Dr. David Mohr runs the program, called "Mobilyze!, which has completed an initial pilot. The app is now being tweaked and prepared for a second pilot program.
"We're trying to use context sensing," Mohr said. "We're using the in-dwelling sensors in the smart phone to identify specific patient states that may be relevant to depression and the treatment of it."
Mobile phones today have myriad sensors, such as GPS, gyroscopes, accelerometers, light sensors and microphones.
Mobilyze!, under development in Feinberg's newly opened Center for Behavioral Intervention Technologies, harnesses cell phone sensor data on a near continuous basis, and uses computer algorithms to detect specific patient states.
"The states we're trying to detect are location, activity, social context and mood," Mohr said. "We're using a machine-learning paradigm that initially requires some user input."
For example, the application can use sensor data to determine a person's location, activity level, and level of social interaction.
If a patient inputs that one of their positive activities may be calling a friend or meeting someone for coffee, the phone can determine if the patient has performed that activity of a period of time, and if they've haven't, it will remind them.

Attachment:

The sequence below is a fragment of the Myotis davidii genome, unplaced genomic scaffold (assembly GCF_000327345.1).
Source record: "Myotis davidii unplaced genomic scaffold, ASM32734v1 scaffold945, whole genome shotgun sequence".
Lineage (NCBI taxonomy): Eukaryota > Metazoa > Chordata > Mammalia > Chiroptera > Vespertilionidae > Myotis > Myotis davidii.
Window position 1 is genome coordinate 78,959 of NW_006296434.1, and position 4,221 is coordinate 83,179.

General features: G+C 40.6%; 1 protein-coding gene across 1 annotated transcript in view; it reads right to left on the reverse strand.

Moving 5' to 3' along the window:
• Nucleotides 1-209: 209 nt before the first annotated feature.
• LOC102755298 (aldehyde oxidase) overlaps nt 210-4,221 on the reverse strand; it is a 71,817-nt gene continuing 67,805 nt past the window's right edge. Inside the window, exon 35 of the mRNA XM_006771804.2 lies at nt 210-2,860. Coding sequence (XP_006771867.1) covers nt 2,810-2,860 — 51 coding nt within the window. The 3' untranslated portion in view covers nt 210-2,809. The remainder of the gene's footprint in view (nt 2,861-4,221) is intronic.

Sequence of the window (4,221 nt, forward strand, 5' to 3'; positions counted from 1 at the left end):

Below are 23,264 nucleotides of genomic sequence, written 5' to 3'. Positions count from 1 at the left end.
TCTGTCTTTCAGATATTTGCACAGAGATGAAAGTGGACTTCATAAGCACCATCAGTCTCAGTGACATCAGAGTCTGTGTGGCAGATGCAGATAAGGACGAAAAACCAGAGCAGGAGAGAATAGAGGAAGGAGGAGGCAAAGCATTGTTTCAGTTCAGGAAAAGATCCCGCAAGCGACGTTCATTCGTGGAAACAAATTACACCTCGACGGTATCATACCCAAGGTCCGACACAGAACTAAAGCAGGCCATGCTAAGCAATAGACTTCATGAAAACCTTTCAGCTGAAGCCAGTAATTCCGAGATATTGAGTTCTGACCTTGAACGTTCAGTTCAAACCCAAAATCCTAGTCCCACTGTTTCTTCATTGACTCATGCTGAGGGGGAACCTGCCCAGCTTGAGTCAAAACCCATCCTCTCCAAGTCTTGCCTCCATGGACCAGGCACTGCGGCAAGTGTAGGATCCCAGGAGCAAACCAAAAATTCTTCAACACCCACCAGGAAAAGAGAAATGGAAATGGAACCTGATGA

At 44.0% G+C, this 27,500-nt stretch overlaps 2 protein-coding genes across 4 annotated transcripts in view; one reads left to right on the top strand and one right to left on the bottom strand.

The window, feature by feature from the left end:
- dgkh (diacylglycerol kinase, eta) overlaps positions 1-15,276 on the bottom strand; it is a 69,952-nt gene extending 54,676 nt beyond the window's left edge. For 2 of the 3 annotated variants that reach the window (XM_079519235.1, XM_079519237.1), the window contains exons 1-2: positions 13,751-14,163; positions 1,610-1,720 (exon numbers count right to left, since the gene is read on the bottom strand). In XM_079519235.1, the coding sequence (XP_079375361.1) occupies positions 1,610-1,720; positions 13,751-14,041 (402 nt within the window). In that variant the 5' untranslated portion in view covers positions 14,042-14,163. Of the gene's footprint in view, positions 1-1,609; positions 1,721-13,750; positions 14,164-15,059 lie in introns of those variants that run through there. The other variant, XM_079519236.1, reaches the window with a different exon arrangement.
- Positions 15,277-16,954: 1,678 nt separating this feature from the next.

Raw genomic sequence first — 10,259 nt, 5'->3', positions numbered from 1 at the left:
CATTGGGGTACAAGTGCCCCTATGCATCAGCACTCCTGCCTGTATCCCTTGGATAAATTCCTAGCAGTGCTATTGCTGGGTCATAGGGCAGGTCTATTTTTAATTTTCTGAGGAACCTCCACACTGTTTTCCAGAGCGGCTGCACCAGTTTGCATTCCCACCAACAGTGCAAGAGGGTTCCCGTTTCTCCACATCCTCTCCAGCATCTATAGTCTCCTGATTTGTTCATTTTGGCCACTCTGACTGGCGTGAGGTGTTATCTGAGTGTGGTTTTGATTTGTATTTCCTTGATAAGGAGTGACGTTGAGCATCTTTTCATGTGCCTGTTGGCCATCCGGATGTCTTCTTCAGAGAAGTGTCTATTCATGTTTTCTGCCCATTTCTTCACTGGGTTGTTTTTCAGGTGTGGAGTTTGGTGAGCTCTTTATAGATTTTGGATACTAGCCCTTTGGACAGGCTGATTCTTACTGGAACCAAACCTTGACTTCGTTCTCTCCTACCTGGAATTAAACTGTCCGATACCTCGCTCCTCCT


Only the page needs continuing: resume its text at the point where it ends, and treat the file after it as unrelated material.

"When people are depressed they tend not to engage in activities that are rewarding or enjoyable. If you increase those activities, it will improve your mood," Mohr said. "If you're at home on Saturday for four hours or more, for example, then you're at greater risk for depression."
But don't expect smartphone consultations anytime soon. JSA Health Telepsychiatry's Fishkind said size still matters.
"We believe, and not everyone does, that very high quality equipment on the other end makes patients more comfortable faster," he said. "If they were looking at a small picture on a cell phone, you can imagine there would be a very different sense of connectedness to the psychiatrist then if they're doing a 1080P transmission on a 42-inch television."
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